Exploring the well-being of renters during the COVID-19 pandemic
New research by ACHR director Emma Baker and friends Dr. David Oswald and Dr. Trivess Moore exploring the well-being of renters during the COVID-19 pandemic has been published open-access in International Journal of Housing Policy. The research draws on a survey of 15,000 renters, alongside ethnographic diaries kept by 20 renters over a four week period.
The results found that most renters had a reduction in their mental well-being; many had increased levels of worry, anxiety, loneliness and isolation, as a result of the pandemic. More than two thirds of renters attributed their housing to declines in their mental health. The qualitative diaries revealed themes that influenced the state of well-being including: housing uncertainty and precarity, the form and quality of the living environment, and the impact on relationships. This study highlighted the importance of offering opportunities for social engagements and relationships within multiple occupancy buildings, better access to green spaces, and functional homes for work and living, as well as sleep and security. The research demonstrates a need for greater consideration required for well-being in housing policy and support, especially since the home is being used as a public health intervention.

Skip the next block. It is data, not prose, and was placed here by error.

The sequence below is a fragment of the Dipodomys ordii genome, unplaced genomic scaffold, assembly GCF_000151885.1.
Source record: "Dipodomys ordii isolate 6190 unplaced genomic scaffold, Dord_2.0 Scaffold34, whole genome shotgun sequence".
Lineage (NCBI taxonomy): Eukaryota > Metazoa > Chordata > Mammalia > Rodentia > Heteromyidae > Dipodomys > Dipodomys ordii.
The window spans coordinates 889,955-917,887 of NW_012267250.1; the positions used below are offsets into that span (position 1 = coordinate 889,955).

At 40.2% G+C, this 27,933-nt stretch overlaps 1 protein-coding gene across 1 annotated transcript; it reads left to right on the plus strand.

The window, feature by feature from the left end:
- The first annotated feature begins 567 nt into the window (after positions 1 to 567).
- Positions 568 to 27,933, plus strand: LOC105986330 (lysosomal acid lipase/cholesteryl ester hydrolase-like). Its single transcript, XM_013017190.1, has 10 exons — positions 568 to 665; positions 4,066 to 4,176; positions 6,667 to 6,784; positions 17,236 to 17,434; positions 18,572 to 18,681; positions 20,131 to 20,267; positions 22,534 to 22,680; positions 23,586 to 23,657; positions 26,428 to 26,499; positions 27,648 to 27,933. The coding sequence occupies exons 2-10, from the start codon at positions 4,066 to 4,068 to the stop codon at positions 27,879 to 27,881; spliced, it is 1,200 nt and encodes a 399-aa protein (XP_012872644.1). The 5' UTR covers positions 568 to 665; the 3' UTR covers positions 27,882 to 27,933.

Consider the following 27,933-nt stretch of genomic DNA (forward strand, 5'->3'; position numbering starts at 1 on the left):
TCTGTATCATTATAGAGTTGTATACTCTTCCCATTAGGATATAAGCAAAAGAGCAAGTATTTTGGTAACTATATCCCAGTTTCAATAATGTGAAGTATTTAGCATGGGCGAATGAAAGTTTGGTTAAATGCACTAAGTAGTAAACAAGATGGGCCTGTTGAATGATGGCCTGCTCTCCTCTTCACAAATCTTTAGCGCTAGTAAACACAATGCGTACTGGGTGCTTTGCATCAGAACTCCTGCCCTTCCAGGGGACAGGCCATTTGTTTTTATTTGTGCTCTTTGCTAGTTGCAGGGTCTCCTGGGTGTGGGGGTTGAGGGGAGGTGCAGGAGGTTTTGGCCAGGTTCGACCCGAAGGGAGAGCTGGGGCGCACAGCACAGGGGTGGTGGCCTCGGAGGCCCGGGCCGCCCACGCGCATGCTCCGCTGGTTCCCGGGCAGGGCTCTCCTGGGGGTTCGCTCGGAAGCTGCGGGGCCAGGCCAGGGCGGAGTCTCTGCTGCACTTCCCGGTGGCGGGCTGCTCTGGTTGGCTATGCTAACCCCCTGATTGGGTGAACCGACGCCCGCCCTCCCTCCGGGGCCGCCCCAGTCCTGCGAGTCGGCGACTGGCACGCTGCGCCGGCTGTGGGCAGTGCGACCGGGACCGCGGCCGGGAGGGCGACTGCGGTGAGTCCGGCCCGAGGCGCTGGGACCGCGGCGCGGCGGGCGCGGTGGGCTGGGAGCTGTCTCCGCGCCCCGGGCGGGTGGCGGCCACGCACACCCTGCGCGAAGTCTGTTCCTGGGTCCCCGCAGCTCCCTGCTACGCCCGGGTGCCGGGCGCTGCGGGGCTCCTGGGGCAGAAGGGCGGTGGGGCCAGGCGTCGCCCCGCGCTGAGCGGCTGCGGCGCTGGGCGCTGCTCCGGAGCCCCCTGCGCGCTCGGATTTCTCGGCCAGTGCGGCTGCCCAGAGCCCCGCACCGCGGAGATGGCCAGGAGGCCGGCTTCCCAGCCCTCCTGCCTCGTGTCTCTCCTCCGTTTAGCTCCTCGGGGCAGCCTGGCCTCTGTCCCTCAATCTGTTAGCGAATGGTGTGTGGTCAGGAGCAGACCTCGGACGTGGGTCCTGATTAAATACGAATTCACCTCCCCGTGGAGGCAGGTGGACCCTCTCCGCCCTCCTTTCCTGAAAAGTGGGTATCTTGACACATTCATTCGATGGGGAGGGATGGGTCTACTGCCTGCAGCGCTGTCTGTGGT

Read the full article here.